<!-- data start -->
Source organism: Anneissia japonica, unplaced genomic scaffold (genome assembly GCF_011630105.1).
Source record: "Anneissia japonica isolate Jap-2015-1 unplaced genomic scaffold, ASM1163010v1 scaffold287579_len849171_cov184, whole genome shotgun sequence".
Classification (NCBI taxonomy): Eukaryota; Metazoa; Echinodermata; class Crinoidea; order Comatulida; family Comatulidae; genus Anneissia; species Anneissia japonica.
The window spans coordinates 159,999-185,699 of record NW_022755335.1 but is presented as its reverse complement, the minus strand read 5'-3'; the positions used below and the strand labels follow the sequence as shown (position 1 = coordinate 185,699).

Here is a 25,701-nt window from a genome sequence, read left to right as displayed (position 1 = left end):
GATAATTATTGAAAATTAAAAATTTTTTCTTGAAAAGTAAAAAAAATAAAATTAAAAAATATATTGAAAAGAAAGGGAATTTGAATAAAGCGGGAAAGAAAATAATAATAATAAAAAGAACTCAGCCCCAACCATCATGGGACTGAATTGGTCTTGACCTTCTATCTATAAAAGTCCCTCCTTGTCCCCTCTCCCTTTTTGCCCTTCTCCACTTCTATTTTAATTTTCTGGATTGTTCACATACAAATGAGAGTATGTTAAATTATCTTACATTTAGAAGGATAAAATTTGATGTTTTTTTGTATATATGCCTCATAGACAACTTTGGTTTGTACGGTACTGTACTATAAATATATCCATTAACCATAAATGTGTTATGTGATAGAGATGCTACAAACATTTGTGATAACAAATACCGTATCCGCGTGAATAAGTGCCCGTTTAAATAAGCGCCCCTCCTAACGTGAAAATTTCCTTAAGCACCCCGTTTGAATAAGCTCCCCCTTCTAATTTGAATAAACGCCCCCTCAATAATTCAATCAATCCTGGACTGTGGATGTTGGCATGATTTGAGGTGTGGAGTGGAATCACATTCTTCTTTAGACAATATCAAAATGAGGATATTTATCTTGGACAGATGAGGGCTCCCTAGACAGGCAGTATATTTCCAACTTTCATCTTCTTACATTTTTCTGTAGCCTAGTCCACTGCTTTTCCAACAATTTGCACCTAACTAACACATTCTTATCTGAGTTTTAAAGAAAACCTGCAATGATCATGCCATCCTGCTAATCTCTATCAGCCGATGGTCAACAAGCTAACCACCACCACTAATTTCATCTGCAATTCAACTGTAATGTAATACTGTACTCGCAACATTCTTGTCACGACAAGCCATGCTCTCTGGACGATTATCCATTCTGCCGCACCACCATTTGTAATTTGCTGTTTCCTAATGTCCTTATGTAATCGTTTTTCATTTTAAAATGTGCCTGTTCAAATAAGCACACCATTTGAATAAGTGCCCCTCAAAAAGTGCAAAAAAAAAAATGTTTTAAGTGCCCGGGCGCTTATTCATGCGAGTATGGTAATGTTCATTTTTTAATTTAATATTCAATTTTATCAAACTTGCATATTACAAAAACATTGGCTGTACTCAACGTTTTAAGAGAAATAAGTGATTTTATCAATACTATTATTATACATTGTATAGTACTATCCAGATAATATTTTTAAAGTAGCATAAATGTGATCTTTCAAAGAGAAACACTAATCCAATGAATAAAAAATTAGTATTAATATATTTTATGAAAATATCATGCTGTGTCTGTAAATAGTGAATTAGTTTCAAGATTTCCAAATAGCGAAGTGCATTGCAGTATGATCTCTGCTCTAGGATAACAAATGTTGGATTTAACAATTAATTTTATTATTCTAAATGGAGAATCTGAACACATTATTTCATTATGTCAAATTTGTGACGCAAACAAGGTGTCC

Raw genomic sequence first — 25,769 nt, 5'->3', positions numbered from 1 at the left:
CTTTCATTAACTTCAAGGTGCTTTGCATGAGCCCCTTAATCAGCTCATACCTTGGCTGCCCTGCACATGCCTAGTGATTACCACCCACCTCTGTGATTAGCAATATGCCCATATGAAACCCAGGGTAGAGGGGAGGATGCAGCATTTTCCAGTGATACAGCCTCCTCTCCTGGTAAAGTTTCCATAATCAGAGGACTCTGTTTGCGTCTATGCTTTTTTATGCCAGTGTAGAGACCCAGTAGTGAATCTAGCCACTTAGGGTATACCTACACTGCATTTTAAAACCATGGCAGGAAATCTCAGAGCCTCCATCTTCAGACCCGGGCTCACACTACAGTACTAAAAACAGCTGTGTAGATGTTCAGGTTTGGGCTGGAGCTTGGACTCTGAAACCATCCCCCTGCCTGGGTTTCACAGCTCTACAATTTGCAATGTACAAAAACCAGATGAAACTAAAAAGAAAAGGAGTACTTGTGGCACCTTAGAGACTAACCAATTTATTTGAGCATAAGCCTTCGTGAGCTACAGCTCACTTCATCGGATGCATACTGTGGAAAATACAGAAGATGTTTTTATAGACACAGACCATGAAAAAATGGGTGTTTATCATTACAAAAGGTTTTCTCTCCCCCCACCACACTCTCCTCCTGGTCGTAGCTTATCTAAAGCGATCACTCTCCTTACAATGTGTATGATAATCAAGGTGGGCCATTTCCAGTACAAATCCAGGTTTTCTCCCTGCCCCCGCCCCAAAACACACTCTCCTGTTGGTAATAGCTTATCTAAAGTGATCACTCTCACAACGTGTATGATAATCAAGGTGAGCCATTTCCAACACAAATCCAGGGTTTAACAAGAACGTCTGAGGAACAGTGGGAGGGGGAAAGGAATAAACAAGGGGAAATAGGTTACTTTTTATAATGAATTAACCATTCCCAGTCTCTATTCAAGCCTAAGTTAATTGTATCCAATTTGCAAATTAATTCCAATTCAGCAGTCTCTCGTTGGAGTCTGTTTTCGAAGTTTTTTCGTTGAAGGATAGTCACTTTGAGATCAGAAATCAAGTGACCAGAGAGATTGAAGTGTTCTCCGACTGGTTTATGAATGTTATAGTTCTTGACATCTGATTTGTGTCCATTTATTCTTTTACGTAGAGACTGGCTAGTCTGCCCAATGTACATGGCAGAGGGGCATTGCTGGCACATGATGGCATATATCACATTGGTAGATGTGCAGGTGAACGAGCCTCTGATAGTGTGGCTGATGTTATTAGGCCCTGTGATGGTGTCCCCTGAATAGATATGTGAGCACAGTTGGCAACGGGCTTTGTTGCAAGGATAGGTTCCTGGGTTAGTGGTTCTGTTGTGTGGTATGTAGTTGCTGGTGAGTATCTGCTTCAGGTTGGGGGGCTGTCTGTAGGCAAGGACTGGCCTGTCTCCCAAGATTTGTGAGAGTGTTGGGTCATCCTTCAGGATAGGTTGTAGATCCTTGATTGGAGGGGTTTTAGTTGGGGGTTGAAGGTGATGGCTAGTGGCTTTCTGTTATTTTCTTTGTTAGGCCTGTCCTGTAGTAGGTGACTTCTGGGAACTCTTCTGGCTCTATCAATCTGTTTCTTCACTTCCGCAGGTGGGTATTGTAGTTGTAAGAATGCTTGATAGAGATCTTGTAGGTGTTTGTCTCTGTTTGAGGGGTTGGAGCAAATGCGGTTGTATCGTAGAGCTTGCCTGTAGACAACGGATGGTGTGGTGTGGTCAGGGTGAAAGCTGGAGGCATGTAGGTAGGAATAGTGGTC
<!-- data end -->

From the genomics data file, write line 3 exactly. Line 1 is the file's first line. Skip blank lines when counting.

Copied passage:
Classification (NCBI taxonomy): Eukaryota; Metazoa; Echinodermata; class Crinoidea; order Comatulida; family Comatulidae; genus Anneissia; species Anneissia japonica.